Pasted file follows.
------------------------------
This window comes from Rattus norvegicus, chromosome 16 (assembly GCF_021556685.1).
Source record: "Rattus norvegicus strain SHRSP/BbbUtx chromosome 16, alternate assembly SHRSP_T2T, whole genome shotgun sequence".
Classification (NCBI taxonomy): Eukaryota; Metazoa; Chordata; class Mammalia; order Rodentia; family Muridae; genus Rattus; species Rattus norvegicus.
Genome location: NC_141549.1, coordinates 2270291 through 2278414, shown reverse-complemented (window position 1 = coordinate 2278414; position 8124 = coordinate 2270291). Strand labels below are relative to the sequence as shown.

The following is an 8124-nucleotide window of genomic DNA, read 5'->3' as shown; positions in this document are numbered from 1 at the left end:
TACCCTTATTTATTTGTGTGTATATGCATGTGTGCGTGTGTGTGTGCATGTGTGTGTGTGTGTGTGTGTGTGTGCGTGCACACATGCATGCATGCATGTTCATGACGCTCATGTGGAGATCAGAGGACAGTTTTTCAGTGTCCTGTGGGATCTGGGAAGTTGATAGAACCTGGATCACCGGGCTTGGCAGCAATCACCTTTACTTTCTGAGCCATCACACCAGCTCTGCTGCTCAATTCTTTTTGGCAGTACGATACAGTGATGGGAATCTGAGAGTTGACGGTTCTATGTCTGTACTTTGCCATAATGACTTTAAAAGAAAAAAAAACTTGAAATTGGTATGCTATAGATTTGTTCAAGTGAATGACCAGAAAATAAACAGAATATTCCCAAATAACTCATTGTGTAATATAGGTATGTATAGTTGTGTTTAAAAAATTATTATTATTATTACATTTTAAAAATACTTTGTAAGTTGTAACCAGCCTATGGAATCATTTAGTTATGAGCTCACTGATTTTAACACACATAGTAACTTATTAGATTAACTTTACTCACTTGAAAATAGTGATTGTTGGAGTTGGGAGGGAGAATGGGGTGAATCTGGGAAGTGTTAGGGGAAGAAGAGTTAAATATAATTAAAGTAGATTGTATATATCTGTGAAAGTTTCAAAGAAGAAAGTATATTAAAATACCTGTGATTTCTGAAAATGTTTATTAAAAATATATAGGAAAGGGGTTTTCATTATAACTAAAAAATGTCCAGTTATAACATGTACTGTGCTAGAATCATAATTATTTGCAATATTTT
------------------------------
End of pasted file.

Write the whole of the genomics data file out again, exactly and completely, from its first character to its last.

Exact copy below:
This window comes from Rattus norvegicus, chromosome 16 (assembly GCF_021556685.1).
Source record: "Rattus norvegicus strain SHRSP/BbbUtx chromosome 16, alternate assembly SHRSP_T2T, whole genome shotgun sequence".
Classification (NCBI taxonomy): Eukaryota; Metazoa; Chordata; class Mammalia; order Rodentia; family Muridae; genus Rattus; species Rattus norvegicus.
Genome location: NC_141549.1, coordinates 2270291 through 2278414, shown reverse-complemented (window position 1 = coordinate 2278414; position 8124 = coordinate 2270291). Strand labels below are relative to the sequence as shown.

The following is an 8124-nucleotide window of genomic DNA, read 5'->3' as shown; positions in this document are numbered from 1 at the left end:
TACCCTTATTTATTTGTGTGTATATGCATGTGTGCGTGTGTGTGTGCATGTGTGTGTGTGTGTGTGTGTGTGTGCGTGCACACATGCATGCATGCATGTTCATGACGCTCATGTGGAGATCAGAGGACAGTTTTTCAGTGTCCTGTGGGATCTGGGAAGTTGATAGAACCTGGATCACCGGGCTTGGCAGCAATCACCTTTACTTTCTGAGCCATCACACCAGCTCTGCTGCTCAATTCTTTTTGGCAGTACGATACAGTGATGGGAATCTGAGAGTTGACGGTTCTATGTCTGTACTTTGCCATAATGACTTTAAAAGAAAAAAAAACTTGAAATTGGTATGCTATAGATTTGTTCAAGTGAATGACCAGAAAATAAACAGAATATTCCCAAATAACTCATTGTGTAATATAGGTATGTATAGTTGTGTTTAAAAAATTATTATTATTATTACATTTTAAAAATACTTTGTAAGTTGTAACCAGCCTATGGAATCATTTAGTTATGAGCTCACTGATTTTAACACACATAGTAACTTATTAGATTAACTTTACTCACTTGAAAATAGTGATTGTTGGAGTTGGGAGGGAGAATGGGGTGAATCTGGGAAGTGTTAGGGGAAGAAGAGTTAAATATAATTAAAGTAGATTGTATATATCTGTGAAAGTTTCAAAGAAGAAAGTATATTAAAATACCTGTGATTTCTGAAAATGTTTATTAAAAATATATAGGAAAGGGGTTTTCATTATAACTAAAAAATGTCCAGTTATAACATGTACTGTGCTAGAATCATAATTATTTGCAATATTTT